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1 review | 4 people love this record: be the 5th!

Moleskin offers up three new tracks on this 'Satis House' EP, which collects together ideas Moleskin apparently had decided would score the film he was constantly imagining and making bits up of in his mind. You can't see the film, but you can hear the soundtrack: 'Satis House' documents Moleskin's time between Leeds and London and attempts to fill the club music void Moleskin felt to be missing out on.

  • 12" £6.49
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  • LDN047
  • LDN047 / 12" on Keysound

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Satis House EP by Moleskin
1 review. Add your own review.
4 people love this record. Be the 5th!
7/10 Laurie Staff review, 03 September 2014

We all have a daydream from time to time that's so elaborate that for a split second we feel like an underappreciated Scorsese. In the majority of cases, this inspiration will quickly evaporate and be added to the towering 'when I have time and am a millionaire' pile. One occasion for London producer Moleskin was so strong that he started developing it into a film in his head. That's some pro daydreaming. This is the first instalment of 'soundtracks' to that daydream production extraordinaire, a release that relies much more heavily on melody and deeper textures than his last EP on Goon Club Allstars.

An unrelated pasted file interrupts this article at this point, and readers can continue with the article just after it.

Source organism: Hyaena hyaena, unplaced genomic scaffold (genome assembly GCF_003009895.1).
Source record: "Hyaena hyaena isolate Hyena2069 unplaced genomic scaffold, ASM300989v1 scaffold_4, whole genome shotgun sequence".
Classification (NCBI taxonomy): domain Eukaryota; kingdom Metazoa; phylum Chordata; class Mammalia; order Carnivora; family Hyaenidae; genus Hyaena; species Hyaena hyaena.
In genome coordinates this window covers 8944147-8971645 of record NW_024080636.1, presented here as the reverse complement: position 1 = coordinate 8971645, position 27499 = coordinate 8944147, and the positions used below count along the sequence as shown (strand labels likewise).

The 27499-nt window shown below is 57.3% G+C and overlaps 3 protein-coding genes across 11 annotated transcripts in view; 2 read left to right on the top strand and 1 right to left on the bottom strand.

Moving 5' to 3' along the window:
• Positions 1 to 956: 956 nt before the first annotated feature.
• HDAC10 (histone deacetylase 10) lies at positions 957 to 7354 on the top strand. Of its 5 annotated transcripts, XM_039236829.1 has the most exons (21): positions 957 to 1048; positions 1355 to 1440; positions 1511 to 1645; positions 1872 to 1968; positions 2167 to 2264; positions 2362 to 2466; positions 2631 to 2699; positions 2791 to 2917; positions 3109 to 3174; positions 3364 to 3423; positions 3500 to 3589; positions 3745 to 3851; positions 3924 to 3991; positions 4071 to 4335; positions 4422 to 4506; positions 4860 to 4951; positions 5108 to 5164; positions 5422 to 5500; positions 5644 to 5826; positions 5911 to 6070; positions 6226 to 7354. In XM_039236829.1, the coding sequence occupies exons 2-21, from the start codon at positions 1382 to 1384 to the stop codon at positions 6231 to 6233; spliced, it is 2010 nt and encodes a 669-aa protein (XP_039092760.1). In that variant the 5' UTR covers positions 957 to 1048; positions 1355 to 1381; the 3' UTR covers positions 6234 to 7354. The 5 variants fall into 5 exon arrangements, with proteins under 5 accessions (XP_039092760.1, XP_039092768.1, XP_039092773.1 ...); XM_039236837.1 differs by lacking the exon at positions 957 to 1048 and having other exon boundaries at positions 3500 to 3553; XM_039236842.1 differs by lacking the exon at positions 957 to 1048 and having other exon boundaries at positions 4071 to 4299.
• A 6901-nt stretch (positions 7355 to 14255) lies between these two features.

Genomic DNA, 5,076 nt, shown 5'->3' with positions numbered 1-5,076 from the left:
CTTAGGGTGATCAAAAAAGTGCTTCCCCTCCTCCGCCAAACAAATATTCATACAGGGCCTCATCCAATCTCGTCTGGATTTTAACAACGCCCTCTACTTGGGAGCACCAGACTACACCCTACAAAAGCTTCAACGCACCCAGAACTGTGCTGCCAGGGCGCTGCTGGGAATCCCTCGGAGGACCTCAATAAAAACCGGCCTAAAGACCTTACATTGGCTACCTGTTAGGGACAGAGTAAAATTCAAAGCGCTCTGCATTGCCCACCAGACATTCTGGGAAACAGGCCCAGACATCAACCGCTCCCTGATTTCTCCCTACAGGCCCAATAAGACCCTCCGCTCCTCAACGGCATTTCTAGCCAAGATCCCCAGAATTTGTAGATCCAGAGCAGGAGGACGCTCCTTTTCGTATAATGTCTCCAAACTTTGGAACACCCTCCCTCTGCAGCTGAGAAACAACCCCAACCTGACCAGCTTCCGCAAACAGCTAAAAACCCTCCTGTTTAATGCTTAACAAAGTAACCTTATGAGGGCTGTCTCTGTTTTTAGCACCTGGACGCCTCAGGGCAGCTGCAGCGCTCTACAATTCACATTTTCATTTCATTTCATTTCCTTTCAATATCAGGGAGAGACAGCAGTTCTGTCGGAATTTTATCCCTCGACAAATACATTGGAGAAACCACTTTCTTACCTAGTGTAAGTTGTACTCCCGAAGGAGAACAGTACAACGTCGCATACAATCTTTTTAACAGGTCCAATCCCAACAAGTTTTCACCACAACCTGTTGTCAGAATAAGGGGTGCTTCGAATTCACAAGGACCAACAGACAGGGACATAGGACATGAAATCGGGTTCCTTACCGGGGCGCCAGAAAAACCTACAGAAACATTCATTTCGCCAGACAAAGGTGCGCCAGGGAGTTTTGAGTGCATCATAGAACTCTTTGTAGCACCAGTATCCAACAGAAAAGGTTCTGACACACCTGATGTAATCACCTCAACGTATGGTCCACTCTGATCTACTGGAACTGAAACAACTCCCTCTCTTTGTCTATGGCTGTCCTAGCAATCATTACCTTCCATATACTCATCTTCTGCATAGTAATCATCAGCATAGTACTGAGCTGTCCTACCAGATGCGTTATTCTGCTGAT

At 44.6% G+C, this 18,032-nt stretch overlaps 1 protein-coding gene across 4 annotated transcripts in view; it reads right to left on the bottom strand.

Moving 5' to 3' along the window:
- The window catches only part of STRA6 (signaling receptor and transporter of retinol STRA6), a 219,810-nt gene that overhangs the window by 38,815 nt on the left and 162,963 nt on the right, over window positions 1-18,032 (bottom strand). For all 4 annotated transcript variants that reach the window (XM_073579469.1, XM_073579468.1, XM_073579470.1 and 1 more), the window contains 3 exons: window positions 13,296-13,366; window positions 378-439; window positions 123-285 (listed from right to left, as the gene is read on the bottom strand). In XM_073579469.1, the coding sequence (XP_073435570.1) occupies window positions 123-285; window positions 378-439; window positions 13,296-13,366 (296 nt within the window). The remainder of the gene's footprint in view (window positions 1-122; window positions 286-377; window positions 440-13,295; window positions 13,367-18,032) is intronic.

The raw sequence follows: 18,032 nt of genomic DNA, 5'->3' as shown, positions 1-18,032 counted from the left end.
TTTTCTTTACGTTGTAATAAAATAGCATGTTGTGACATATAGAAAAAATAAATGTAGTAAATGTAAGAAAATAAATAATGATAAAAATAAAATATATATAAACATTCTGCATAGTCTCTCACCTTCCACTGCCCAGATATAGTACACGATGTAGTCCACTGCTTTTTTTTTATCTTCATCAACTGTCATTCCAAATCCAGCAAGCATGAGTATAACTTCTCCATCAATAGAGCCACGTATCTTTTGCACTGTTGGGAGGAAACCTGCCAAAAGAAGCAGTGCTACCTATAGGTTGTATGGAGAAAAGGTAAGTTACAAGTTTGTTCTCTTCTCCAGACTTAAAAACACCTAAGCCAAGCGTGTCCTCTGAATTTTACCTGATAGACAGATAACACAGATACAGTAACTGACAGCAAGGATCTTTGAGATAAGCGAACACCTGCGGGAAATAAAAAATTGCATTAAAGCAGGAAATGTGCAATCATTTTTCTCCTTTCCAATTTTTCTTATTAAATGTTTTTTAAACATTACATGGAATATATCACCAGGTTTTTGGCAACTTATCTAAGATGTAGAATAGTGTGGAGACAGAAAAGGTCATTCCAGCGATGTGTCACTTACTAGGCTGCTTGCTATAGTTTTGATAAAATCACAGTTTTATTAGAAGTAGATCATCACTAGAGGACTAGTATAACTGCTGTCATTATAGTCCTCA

Grime this is not. I mean, it begins with a waltz, something Dizzee would never stand for. It's a looping pensive synth melody joined occasionally by some abrasive clunks, bringing Tangerine Dream or Clint Mansell's work on 'Requiem for a Dream' to mind. One downside to this and the EP as a whole is the minimal development per theme - with the absence of moving image, there is only the audio to create a sense of progression, which isn't quite focused enough. The other side is more colourful, with trippy, stutter synths sitting on top of downtempo beats that sure is making me "dance with ms haversham". The basswork could use a little polishing too, especially on B2, where the low end is just too dissonant for the rest of the mix and just jars. Again, this could be an unsettling implication of the film, but without context it has to be taken at face value.

Needless to say, Moleskin has done a great job at creating cinematic themes, which will hopefully get the listener filling in the visual blanks. Man, that imaginary popcorn was pretty delicious.


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